The next day Christminster is covered in fog and Jude is too depressed to go to work. Meanwhile Sue takes the train to Marygreen and arrives like a supplicant at Phillotson’s house. Phillotson welcomes her, but when he tries to kiss her Sue shrinks back. She pretends this is because of the cold, and asks about the marriage. Phillotson says that the vicar said this second marriage would undo all their previous sins, and they can be married tomorrow morning.
Sue is still physically repulsed by Phillotson, but now she embraces her unhappiness as a punishment for her past “sins.” The vicar knows nothing of Sue’s real feelings, so he delivers the verdict of the religious status quo – marriage is always the best path. As the whole novel is a rebuttal to this mindset, the vicar’s statement is unwittingly ironic.
Sue catches sight of the marriage contract on a desk, and she inadvertently cries out in panic. She tries to laugh this away too. Sue goes off to stay at the Widow Edlin’s house, and as she unpacks her things Sue finds a nightgown she had bought to impress Jude. She burns it, despite Mrs. Edlin’s protests. Mrs. Edlin begs Sue not to marry Phillotson, as she is still clearly in love with Jude.
Sue panicked at the sight of the marriage license even with Jude, her true love, so she is all the more horrified by the sight of the document linking her name back with Phillotson’s. The Widow Edlin takes on a larger role now as the voice of reason.
Meanwhile Gillingham congratulates Phillotson on winning Sue back. Phillotson has second thoughts, recognizing Sue’s reluctance, but then he decides that he too ought to submit to society’s will and go through with the marriage, and then be more strict with Sue afterwards. Mrs. Edlin comes to visit Phillotson that night and begs him not to marry Sue. She laments the state of marriage these days, saying it was more “careless” in her time.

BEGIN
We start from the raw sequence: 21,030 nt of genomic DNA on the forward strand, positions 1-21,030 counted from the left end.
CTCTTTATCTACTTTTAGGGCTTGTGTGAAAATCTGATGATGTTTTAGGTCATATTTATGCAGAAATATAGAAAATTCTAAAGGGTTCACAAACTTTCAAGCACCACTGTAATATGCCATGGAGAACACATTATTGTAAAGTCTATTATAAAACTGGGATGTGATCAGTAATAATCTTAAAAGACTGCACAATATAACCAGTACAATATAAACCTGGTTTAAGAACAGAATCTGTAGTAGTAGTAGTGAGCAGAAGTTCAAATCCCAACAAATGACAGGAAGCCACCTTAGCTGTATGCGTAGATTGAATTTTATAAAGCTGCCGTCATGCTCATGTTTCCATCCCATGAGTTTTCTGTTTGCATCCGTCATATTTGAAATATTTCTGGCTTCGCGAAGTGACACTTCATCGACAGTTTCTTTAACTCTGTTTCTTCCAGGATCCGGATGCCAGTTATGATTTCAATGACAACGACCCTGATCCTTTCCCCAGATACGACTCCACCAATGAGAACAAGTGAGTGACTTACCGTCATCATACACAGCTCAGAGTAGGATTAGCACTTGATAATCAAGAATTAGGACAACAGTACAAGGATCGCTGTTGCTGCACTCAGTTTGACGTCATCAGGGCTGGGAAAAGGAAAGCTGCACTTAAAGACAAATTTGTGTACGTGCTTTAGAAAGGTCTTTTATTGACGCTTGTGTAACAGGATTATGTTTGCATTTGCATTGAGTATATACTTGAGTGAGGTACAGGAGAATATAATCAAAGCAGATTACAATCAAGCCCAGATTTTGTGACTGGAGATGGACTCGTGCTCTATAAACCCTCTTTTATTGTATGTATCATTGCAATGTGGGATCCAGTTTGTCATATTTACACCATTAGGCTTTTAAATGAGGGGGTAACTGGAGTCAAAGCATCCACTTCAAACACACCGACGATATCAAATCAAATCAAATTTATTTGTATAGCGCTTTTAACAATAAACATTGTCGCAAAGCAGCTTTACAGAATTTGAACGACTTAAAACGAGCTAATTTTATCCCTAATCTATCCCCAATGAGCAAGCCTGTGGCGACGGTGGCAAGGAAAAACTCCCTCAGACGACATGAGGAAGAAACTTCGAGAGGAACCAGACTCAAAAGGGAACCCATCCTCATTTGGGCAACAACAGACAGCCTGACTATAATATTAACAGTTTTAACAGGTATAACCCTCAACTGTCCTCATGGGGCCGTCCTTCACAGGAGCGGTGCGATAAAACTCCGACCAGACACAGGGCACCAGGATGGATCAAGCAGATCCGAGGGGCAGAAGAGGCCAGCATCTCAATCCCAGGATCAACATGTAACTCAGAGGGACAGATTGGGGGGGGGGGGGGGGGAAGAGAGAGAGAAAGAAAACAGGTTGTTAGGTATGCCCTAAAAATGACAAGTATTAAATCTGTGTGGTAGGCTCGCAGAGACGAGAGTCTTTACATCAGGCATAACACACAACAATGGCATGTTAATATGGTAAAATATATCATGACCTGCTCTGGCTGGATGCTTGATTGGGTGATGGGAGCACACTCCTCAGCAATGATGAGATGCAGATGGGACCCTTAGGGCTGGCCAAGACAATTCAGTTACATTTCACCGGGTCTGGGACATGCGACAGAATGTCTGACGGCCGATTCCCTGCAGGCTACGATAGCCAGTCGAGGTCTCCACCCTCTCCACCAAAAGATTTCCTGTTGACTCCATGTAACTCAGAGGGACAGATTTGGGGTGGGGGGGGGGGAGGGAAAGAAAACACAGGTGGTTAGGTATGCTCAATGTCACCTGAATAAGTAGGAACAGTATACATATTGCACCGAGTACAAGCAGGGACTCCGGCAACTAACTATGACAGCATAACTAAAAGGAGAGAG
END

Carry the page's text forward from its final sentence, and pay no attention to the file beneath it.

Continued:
Gillingham is again the voice of society and Hardy’s critics, rejoicing in the failure of Jude and Sue’s “experiment.” Hardy has clearly condemned many of the aspects of traditional marriage, but he also showed how Jude and Sue’s relationship was not an ideal solution. He now seems to lean more towards Mrs. Edlin’s laxity regarding the institution, and regarding laws and rules in general.
The next morning Sue looks small and tired, but she goes with Phillotson to the church. They go through with the marriage, but Phillotson feels like he is doing something immoral. After the contract is signed the vicar says “all’s well that ends well,” and tells the couple that they have undone their past sins and saved themselves from Hell. Phillotson and Sue return home, and Phillotson tells her that he doesn’t intend to intrude on her – this marriage was mostly for society’s sake – which lessens Sue’s worries.
Phillotson felt sure in his decision to let Sue leave him, even though it went against society and religion. Now he is following the status quo but his personal morality is troubled. Hardy ramps up the irony, as Sue has “saved” herself from a theoretical Hell punishing her for following her heart, but she is about to return to the living Hell of a destructive marriage.